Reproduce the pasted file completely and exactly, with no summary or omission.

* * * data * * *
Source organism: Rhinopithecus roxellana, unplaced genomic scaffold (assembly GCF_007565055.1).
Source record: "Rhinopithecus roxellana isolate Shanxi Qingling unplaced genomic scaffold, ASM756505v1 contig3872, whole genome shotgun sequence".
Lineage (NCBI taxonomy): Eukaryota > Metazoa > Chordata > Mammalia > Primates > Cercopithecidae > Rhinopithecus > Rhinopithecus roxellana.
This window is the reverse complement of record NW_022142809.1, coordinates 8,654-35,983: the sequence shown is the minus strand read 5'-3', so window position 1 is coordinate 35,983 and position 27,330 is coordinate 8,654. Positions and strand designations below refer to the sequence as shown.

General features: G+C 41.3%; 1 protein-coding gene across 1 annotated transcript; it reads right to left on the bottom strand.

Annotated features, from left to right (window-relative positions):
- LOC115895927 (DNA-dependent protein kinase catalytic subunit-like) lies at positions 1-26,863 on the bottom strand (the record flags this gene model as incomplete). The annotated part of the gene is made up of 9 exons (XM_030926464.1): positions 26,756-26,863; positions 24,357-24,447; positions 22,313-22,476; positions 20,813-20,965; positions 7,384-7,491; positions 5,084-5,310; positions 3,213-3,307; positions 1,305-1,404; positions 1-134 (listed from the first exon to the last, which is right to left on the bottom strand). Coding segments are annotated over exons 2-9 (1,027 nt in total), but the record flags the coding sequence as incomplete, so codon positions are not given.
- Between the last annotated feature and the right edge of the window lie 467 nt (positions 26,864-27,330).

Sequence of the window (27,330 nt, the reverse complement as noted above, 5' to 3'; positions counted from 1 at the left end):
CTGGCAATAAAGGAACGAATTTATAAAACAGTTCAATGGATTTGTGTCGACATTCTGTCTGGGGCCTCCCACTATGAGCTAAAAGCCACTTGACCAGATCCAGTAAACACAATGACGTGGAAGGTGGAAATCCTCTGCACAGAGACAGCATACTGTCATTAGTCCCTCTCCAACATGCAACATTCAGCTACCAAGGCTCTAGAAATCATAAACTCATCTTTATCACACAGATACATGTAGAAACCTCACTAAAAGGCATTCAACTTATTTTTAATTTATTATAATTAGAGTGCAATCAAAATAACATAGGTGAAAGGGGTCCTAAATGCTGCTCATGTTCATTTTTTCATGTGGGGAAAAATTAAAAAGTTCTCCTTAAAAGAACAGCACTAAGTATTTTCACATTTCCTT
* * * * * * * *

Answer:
Source organism: Rhinopithecus roxellana, unplaced genomic scaffold (assembly GCF_007565055.1).
Source record: "Rhinopithecus roxellana isolate Shanxi Qingling unplaced genomic scaffold, ASM756505v1 contig3872, whole genome shotgun sequence".
Lineage (NCBI taxonomy): Eukaryota > Metazoa > Chordata > Mammalia > Primates > Cercopithecidae > Rhinopithecus > Rhinopithecus roxellana.
This window is the reverse complement of record NW_022142809.1, coordinates 8,654-35,983: the sequence shown is the minus strand read 5'-3', so window position 1 is coordinate 35,983 and position 27,330 is coordinate 8,654. Positions and strand designations below refer to the sequence as shown.

General features: G+C 41.3%; 1 protein-coding gene across 1 annotated transcript; it reads right to left on the bottom strand.

Annotated features, from left to right (window-relative positions):
- LOC115895927 (DNA-dependent protein kinase catalytic subunit-like) lies at positions 1-26,863 on the bottom strand (the record flags this gene model as incomplete). The annotated part of the gene is made up of 9 exons (XM_030926464.1): positions 26,756-26,863; positions 24,357-24,447; positions 22,313-22,476; positions 20,813-20,965; positions 7,384-7,491; positions 5,084-5,310; positions 3,213-3,307; positions 1,305-1,404; positions 1-134 (listed from the first exon to the last, which is right to left on the bottom strand). Coding segments are annotated over exons 2-9 (1,027 nt in total), but the record flags the coding sequence as incomplete, so codon positions are not given.
- Between the last annotated feature and the right edge of the window lie 467 nt (positions 26,864-27,330).

Sequence of the window (27,330 nt, the reverse complement as noted above, 5' to 3'; positions counted from 1 at the left end):
CTGGCAATAAAGGAACGAATTTATAAAACAGTTCAATGGATTTGTGTCGACATTCTGTCTGGGGCCTCCCACTATGAGCTAAAAGCCACTTGACCAGATCCAGTAAACACAATGACGTGGAAGGTGGAAATCCTCTGCACAGAGACAGCATACTGTCATTAGTCCCTCTCCAACATGCAACATTCAGCTACCAAGGCTCTAGAAATCATAAACTCATCTTTATCACACAGATACATGTAGAAACCTCACTAAAAGGCATTCAACTTATTTTTAATTTATTATAATTAGAGTGCAATCAAAATAACATAGGTGAAAGGGGTCCTAAATGCTGCTCATGTTCATTTTTTCATGTGGGGAAAAATTAAAAAGTTCTCCTTAAAAGAACAGCACTAAGTATTTTCACATTTCCTT